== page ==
Understand Alberta for what it is. A too easy target for foreign special interests and domestic critics. And Canada’s economic engine.
Greetings from Alberta, home of the much vilified oil sands energy landscape. Our oil sands produce 0.15% of the planet’s greenhouse gas emissions. Yes, you read that number right: one sixth of one percent. Even if you believe climate science in its entirety, you must realize that the oil sands effect on global warming is basically none.
In little more than a day, China emits more GHG than Alberta’s oil sands does in a year. What about locking them in? Alberta gets spanked. China gets encouraged. Strange world.
Canada creates most of its wealth through net exports of mineral fuels from our western provinces, mainly Alberta. No other sector comes close, by nearly an order of magnitude. Blockading pipelines kneecaps Canada and does nothing on the climate front. In fact, it makes thing worse.
Adding pipelines and exporting more oil and gas to China and India could dramatically reduce use of coal to produce energy in Asia. We would also reduce imported oil flowing into Quebec and Atlantic Canada from Saudi Arabia and of course, United States. Eastern Canada is the United States’ second largest export market for fossil fuels, slightly behind Mexico. No surprise American special interests want to lock in Alberta energy production.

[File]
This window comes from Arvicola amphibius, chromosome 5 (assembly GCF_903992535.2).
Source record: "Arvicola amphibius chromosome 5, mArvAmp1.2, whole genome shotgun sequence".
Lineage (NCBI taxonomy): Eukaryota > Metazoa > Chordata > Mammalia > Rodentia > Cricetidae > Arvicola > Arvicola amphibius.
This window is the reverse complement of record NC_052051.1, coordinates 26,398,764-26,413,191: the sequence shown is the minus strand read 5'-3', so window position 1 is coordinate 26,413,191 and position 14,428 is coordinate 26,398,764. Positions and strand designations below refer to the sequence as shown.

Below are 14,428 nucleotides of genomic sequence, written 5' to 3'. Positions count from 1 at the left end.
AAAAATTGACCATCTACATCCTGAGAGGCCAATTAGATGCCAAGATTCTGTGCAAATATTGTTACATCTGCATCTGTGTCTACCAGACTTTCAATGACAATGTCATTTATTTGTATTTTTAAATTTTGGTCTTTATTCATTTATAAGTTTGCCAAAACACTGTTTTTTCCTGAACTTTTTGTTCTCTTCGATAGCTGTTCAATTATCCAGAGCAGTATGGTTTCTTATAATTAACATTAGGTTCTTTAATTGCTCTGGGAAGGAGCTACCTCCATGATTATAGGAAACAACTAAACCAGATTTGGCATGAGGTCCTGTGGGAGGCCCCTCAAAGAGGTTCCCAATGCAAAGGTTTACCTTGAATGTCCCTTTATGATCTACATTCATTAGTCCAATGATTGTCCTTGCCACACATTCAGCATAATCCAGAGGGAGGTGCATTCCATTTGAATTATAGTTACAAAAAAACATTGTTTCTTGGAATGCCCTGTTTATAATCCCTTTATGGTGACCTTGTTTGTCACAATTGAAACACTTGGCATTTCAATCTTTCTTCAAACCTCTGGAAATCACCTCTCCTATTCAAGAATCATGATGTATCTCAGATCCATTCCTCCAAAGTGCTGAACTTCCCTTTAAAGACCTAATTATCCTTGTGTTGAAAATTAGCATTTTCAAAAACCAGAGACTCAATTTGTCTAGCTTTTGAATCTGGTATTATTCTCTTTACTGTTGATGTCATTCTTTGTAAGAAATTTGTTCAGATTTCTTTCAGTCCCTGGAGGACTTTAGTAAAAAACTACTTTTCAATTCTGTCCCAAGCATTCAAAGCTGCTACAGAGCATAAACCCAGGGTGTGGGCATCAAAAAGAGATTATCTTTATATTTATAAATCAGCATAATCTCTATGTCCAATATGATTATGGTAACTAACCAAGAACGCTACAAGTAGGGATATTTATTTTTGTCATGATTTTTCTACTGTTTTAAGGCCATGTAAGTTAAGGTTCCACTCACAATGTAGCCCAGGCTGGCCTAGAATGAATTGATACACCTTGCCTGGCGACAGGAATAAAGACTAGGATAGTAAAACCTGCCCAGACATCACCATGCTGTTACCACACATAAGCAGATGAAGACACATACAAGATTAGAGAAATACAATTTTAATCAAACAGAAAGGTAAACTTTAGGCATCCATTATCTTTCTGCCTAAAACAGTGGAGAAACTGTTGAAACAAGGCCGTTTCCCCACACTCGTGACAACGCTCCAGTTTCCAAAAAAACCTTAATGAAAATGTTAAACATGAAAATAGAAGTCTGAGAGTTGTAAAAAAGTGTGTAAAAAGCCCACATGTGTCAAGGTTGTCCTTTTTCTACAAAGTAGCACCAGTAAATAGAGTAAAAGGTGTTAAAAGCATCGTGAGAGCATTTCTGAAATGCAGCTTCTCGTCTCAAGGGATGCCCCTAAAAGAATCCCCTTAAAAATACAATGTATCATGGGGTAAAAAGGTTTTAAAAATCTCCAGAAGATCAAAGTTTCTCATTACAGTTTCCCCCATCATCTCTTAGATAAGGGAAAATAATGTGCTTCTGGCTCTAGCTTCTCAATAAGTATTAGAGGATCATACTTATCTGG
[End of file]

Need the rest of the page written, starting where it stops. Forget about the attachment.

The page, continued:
“Without economically competitive access to global markets and global prices, the policy-induced recession that has devastated Alberta for the past five years will become permanent.” You can read more in Moment of Truth: How to Think About Alberta’s Future.
Understand Alberta Roller Coaster
Since the OPEC wars in 1973, Albertans have lived on an economic roller coaster of boom and bust. Our provincial governments have done a lousy job of managing these cycles. Diversification remains an unfulfilled dream but not really the problem.
You will find most things are great in Alberta except government fiscal policy which has never come to grips with the reality of commodity cycles.
With the latest downturn, our province now qualifies to receive federal equalization payments for the first time since 1965. Add in COVID-19 and our fiscal deficit is almost beyond belief.
And yet we remain Canada’s struggling wealth creation engine. Go figure.